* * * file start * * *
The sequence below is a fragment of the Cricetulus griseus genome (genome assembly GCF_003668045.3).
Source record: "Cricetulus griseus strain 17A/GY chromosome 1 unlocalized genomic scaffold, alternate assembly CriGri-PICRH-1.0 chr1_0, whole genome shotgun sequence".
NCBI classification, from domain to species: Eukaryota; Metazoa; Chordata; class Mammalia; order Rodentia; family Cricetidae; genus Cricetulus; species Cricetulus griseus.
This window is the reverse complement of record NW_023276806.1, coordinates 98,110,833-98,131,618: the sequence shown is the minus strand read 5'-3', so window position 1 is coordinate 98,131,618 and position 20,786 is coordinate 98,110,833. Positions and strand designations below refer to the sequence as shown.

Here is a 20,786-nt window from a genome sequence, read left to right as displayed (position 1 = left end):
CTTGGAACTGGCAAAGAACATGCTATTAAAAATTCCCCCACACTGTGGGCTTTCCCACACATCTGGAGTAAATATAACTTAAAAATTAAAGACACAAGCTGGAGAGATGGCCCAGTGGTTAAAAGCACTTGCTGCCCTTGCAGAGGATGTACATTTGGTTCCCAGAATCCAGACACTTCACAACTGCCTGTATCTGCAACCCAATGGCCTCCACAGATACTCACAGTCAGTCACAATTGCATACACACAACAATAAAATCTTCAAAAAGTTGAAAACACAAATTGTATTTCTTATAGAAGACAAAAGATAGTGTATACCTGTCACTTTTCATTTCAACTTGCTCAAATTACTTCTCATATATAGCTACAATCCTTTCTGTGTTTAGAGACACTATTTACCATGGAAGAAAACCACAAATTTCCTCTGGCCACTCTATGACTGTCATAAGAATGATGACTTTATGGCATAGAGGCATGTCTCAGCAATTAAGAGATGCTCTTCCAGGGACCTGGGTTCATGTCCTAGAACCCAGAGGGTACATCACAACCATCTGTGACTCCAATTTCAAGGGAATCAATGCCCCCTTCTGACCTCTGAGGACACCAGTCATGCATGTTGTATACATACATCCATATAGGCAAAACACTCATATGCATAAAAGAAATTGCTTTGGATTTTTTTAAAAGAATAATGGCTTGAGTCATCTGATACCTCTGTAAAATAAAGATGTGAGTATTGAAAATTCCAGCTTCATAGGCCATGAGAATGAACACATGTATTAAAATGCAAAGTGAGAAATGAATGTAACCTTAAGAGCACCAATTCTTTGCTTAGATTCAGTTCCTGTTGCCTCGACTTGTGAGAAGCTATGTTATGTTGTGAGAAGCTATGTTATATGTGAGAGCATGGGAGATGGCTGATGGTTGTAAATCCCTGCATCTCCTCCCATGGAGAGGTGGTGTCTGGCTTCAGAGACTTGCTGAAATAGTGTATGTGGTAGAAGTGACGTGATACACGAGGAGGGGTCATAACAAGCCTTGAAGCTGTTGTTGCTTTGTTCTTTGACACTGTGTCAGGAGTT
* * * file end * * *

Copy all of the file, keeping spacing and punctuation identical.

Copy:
The sequence below is a fragment of the Cricetulus griseus genome (genome assembly GCF_003668045.3).
Source record: "Cricetulus griseus strain 17A/GY chromosome 1 unlocalized genomic scaffold, alternate assembly CriGri-PICRH-1.0 chr1_0, whole genome shotgun sequence".
NCBI classification, from domain to species: Eukaryota; Metazoa; Chordata; class Mammalia; order Rodentia; family Cricetidae; genus Cricetulus; species Cricetulus griseus.
This window is the reverse complement of record NW_023276806.1, coordinates 98,110,833-98,131,618: the sequence shown is the minus strand read 5'-3', so window position 1 is coordinate 98,131,618 and position 20,786 is coordinate 98,110,833. Positions and strand designations below refer to the sequence as shown.

Here is a 20,786-nt window from a genome sequence, read left to right as displayed (position 1 = left end):
CTTGGAACTGGCAAAGAACATGCTATTAAAAATTCCCCCACACTGTGGGCTTTCCCACACATCTGGAGTAAATATAACTTAAAAATTAAAGACACAAGCTGGAGAGATGGCCCAGTGGTTAAAAGCACTTGCTGCCCTTGCAGAGGATGTACATTTGGTTCCCAGAATCCAGACACTTCACAACTGCCTGTATCTGCAACCCAATGGCCTCCACAGATACTCACAGTCAGTCACAATTGCATACACACAACAATAAAATCTTCAAAAAGTTGAAAACACAAATTGTATTTCTTATAGAAGACAAAAGATAGTGTATACCTGTCACTTTTCATTTCAACTTGCTCAAATTACTTCTCATATATAGCTACAATCCTTTCTGTGTTTAGAGACACTATTTACCATGGAAGAAAACCACAAATTTCCTCTGGCCACTCTATGACTGTCATAAGAATGATGACTTTATGGCATAGAGGCATGTCTCAGCAATTAAGAGATGCTCTTCCAGGGACCTGGGTTCATGTCCTAGAACCCAGAGGGTACATCACAACCATCTGTGACTCCAATTTCAAGGGAATCAATGCCCCCTTCTGACCTCTGAGGACACCAGTCATGCATGTTGTATACATACATCCATATAGGCAAAACACTCATATGCATAAAAGAAATTGCTTTGGATTTTTTTAAAAGAATAATGGCTTGAGTCATCTGATACCTCTGTAAAATAAAGATGTGAGTATTGAAAATTCCAGCTTCATAGGCCATGAGAATGAACACATGTATTAAAATGCAAAGTGAGAAATGAATGTAACCTTAAGAGCACCAATTCTTTGCTTAGATTCAGTTCCTGTTGCCTCGACTTGTGAGAAGCTATGTTATGTTGTGAGAAGCTATGTTATATGTGAGAGCATGGGAGATGGCTGATGGTTGTAAATCCCTGCATCTCCTCCCATGGAGAGGTGGTGTCTGGCTTCAGAGACTTGCTGAAATAGTGTATGTGGTAGAAGTGACGTGATACACGAGGAGGGGTCATAACAAGCCTTGAAGCTGTTGTTGCTTTGTTCTTTGACACTGTGTCAGGAGTT